Hilo, HI -
Another tense day on Hawaii's big island as the Kilauea volcano continues to threaten homes and livelihoods. After a lull in activity earlier today, geologists are now tracking what appears to be two new volcanic fissures in the Leilani Estates subdivision, where lava has already claimed at least 35 structures since eruptions started Thursday and forced hundreds from their homes.
The past few days have seen at least a dozen fissures opening up throughout the area, some spewing lava hundreds of feet into the air.
It was roaring sky high, it was incredible. It was fuming, it was roaring, it was thundering; rocks were flying out of the ground. - Sam Knox, Leilani Estates
With no way to predict where the next fissure might erupt, nearly two thousand people have been forced to leave their homes, some, with little to no notice. Shelters and relief centers throughout the region are filling up. Homeowners in Leilani Estates were briefly allowed to return, to pick up whatever necessities they'd left behind.
One family able to grab some clothes, and their cat, saying that one quick return was a blessing.
It was just like the most joyful gratitude of, oh yes, we can go back and get those things we can get our hands on. - Liz Yundt, Evacuee
Others worried about what the future will hold for their community.
What's going to happen with us? If we lose our farm, we don't know where we're going to go. You lose your income and you lose your home at the same time. - Cherie McArthur, Evacuee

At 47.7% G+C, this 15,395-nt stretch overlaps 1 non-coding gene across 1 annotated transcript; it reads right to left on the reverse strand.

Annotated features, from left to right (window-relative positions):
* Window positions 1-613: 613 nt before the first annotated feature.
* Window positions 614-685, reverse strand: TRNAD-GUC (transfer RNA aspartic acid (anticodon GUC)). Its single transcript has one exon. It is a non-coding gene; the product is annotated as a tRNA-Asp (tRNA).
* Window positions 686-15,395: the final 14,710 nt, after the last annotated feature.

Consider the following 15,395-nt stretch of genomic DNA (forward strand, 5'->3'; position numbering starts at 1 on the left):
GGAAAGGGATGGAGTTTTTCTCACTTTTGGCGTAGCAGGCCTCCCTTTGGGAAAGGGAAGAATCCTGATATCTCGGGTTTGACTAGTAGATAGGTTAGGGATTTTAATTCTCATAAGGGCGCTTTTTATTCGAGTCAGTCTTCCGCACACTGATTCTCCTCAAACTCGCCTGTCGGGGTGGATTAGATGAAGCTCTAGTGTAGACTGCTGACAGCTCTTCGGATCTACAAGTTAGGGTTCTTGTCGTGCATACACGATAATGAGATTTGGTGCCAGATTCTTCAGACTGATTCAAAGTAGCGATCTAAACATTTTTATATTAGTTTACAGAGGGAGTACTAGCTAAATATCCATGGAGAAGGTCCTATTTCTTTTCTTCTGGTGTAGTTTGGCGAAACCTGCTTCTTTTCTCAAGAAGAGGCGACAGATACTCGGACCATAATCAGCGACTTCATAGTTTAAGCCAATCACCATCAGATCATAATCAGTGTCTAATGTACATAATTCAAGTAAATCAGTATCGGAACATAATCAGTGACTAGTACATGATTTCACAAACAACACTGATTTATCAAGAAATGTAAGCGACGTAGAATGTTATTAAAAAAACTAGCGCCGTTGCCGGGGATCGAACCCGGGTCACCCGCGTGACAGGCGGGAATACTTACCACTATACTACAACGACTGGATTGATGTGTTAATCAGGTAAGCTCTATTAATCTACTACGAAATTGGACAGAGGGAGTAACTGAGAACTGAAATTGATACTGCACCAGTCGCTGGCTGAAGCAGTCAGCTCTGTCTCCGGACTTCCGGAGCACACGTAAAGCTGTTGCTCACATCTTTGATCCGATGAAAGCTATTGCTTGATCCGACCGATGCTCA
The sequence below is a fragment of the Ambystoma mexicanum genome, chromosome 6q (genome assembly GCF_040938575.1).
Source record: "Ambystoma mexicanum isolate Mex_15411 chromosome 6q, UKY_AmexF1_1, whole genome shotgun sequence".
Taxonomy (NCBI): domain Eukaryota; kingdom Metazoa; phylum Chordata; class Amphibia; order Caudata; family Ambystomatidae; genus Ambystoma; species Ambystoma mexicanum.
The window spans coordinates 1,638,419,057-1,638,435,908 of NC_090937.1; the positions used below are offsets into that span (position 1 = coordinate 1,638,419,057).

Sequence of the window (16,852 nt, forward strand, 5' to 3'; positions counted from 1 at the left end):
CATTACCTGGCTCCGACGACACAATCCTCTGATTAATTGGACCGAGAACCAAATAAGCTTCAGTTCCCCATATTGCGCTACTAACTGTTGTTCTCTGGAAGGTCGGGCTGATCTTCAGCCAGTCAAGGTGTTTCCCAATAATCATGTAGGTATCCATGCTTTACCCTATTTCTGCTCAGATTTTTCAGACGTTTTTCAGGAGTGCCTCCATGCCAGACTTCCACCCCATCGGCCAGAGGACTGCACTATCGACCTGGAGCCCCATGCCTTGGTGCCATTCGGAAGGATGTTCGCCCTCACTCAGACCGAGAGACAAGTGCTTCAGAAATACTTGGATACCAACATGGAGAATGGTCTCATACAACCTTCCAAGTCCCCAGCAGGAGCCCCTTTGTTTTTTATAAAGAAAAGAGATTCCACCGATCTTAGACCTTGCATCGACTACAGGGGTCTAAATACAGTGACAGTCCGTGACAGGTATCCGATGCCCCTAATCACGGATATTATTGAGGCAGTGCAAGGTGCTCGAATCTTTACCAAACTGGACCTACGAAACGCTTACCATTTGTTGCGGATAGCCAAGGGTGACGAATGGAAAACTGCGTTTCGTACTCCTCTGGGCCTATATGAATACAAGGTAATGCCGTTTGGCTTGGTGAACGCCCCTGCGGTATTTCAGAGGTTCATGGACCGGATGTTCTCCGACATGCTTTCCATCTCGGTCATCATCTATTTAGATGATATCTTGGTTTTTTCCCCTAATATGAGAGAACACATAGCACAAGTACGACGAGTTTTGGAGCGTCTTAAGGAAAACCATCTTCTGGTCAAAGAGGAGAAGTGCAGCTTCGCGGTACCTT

I don't really know that our house is still there. - Steve Clapper, Evacuee
As you go down the hill, you can see that Leilani Avenue doesn't exist any more. - Stephen Yundt, Evacuee
Lava now covers more than 380 thousand square feet, with no indications of how far it will spread. As of this evening, lava flows had stopped, but it's not clear how long the vents will remain quiet.
All lava activity, at this point at 8:40 has stopped. So there is no active lava going on. But all the gas releases is still continuing, all the inflation is still there. How long this will last, nobody knows. - Harry Kim, Mayor of Hawaii County
At one of the volcanic fissures, a lava flow advanced for more than 5 hours Sunday, spreading more than a half mile away from the vent. And it's not just the lava that has officials worried. There's also poisonous gas seeping through the crack. Residents also warned to stay away because of the dangerously high levels of sulfur dioxide in the area.